At the back end of last year, we wrote this piece about plans to refurbish the Thurrock Council offices in New Road, Grays: Never mind us plebs, just build yourselves some shiny new offices! It would seem that despite a considerable amount of scepticism from local residents, the Tory administration are determined to go ahead with these plans: Leader stands firm on new council office plan. Their justification is that it will ‘provide an inspiration and leadership for the regeneration of Grays’. Hubris that’s matched by Southend Borough Council spending a small fortune on ‘artfully’ assembled piles of rusty iron in a bid to tart up the approach to Southend High Street: Screwed priorities…
In an age of permanent austerity when frontline services are being hammered, there’s a disturbing trend for local authorities to focus on projects that present a positive image of their main towns to outsiders while behind the facade, everything is crumbling. From inadequate social services, decaying peripheral estates through to potholed roads that never seem to get properly mended, many residents feel the neighbourhoods they live in are in permanent decline. Yet in the midst of all of this, councils always seem to be able secure funding from central government, property deals and the like to spend on projects that focus on presentation as opposed to substance.
We live in an age where surface image and presentation seem to be all important while undertaking anything that makes a real difference to peoples lives gets pushed down the priority order. When local authorities start splashing the cash on town centre re-generation, there’s generally an agenda. That agenda is to advertise to property developers that the town is ‘open for business’. The ‘business’ concerned normally means the kind of property developments that force working class people out to the margins on the peripheral estates. Alongside of this, is the replacement of cheap, cheerful and popular cafes and small shops that provide a service to those on low and modest incomes by more upmarket restaurants and boutique style shops serving a more affluent demographic.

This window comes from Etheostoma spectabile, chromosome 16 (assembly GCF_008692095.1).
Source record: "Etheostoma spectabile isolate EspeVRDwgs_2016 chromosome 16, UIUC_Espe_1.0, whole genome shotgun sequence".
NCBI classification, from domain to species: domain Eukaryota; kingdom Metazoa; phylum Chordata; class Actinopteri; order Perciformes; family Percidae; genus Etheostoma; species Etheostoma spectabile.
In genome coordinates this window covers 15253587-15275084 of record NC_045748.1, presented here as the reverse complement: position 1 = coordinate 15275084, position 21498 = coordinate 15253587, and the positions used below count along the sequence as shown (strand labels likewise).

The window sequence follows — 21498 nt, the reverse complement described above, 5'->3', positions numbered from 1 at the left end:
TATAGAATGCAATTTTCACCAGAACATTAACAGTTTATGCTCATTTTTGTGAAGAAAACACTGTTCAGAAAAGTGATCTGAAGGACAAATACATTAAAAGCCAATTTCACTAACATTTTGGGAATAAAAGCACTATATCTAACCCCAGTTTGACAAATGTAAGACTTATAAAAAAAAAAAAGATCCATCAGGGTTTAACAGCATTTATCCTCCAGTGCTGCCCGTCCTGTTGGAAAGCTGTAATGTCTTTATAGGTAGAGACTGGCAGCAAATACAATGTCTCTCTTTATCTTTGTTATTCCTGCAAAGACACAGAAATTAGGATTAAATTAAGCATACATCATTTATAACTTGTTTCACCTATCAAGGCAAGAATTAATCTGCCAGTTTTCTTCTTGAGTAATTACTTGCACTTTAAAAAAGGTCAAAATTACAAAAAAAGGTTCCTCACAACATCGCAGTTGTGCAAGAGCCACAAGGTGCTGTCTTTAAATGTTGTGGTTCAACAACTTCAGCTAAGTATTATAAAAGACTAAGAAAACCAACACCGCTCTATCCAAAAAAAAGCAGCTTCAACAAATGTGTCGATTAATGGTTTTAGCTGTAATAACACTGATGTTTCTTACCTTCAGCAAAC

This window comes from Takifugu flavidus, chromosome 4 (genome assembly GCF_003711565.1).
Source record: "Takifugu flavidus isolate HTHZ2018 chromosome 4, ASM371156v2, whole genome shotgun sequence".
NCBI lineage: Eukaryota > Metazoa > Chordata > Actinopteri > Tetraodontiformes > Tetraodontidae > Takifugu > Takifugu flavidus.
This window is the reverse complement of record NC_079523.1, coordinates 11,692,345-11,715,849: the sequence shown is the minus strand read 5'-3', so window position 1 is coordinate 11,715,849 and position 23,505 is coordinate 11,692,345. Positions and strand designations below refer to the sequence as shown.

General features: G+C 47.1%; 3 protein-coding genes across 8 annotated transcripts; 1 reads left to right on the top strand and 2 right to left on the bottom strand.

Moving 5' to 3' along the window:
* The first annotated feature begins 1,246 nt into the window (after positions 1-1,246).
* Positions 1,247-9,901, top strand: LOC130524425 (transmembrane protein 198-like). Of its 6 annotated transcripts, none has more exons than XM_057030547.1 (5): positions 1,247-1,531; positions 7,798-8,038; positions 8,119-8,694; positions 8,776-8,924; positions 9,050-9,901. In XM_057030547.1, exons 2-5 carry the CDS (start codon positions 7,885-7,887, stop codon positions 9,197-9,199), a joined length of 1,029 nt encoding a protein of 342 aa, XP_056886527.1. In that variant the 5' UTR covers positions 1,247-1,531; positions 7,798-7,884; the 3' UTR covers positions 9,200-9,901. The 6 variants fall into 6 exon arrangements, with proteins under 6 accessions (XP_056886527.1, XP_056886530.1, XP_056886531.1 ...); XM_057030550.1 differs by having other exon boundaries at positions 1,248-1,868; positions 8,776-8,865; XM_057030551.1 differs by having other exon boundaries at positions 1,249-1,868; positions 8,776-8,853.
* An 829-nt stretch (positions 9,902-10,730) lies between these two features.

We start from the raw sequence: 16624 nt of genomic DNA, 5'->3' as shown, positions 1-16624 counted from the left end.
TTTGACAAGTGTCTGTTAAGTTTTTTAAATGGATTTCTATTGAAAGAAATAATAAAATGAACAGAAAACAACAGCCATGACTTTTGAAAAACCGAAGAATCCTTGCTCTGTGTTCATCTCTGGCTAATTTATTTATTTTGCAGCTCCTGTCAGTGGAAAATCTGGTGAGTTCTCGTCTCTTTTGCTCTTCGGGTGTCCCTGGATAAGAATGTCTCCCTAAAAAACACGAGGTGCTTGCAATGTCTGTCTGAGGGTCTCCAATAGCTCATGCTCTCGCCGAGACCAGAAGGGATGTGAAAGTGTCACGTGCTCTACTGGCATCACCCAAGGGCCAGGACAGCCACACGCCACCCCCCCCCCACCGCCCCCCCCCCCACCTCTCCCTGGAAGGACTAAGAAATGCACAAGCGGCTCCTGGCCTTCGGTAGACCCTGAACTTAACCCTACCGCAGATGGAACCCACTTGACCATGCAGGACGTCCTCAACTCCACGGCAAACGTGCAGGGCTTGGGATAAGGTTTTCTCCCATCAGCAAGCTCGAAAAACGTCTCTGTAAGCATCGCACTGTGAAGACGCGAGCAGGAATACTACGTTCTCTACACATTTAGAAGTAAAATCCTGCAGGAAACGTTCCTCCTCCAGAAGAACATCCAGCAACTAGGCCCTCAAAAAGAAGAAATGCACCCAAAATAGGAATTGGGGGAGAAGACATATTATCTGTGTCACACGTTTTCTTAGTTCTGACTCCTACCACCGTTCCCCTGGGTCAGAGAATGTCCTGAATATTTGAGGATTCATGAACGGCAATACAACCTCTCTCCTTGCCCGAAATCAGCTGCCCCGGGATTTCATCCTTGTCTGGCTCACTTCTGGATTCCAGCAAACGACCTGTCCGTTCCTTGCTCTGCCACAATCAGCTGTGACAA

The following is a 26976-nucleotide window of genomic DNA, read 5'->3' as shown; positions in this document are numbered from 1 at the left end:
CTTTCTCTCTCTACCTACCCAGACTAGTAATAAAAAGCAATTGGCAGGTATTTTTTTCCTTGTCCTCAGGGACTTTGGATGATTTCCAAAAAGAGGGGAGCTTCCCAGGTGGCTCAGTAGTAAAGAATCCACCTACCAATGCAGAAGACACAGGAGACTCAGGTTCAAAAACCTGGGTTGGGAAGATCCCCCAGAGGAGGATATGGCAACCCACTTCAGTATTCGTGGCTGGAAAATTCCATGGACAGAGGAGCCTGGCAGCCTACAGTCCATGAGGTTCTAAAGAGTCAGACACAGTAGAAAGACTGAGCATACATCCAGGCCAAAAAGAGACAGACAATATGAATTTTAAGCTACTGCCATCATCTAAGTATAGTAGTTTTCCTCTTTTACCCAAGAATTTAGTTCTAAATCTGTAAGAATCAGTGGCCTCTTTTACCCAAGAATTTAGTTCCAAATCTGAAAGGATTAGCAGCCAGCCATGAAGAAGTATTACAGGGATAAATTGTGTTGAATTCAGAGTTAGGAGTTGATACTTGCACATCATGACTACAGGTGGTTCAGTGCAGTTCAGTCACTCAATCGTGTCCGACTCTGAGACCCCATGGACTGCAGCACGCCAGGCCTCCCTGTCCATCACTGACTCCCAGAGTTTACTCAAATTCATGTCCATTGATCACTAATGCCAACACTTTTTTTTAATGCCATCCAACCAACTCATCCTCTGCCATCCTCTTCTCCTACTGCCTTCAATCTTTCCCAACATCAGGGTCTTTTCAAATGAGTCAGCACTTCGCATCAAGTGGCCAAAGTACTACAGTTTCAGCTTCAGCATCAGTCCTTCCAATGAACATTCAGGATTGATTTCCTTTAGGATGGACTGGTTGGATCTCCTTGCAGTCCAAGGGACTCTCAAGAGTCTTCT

Basically, we’re talking about tarting up town centres being part of the conscious facilitation of social cleansing. The shops that operate in and around Grays town centre are there because they know they have a market they can serve. They reflect the demographic of the town. Because of that, there’s a fair bit of choice available for needs based shopping. Sure, there are always incremental cosmetic improvements that can be undertaken and yes, safety at the level crossing could be better but by and large, the town centre in Grays works. Anyone objecting to what they see in the retail offering available in Grays and supporting ‘regeneration’ that would take the town centre ‘upmarket’ quite probably has a bit of a racist agenda.
The jargon term for tarting up a town centre is ‘place-making’. This is the Trojan Horse for the kind of regeneration that leads to social cleansing. What it leaves behind is a bland, carefully controlled environment that will welcome you if you have money to spend, preferably lots of it. If you’re shopping on a budget, you’ll be less welcome. So, when local councils talk about transforming town centres, look behind the facade to work out what they really want to achieve then do all you can to oppose what will effectively be an agenda of social cleansing.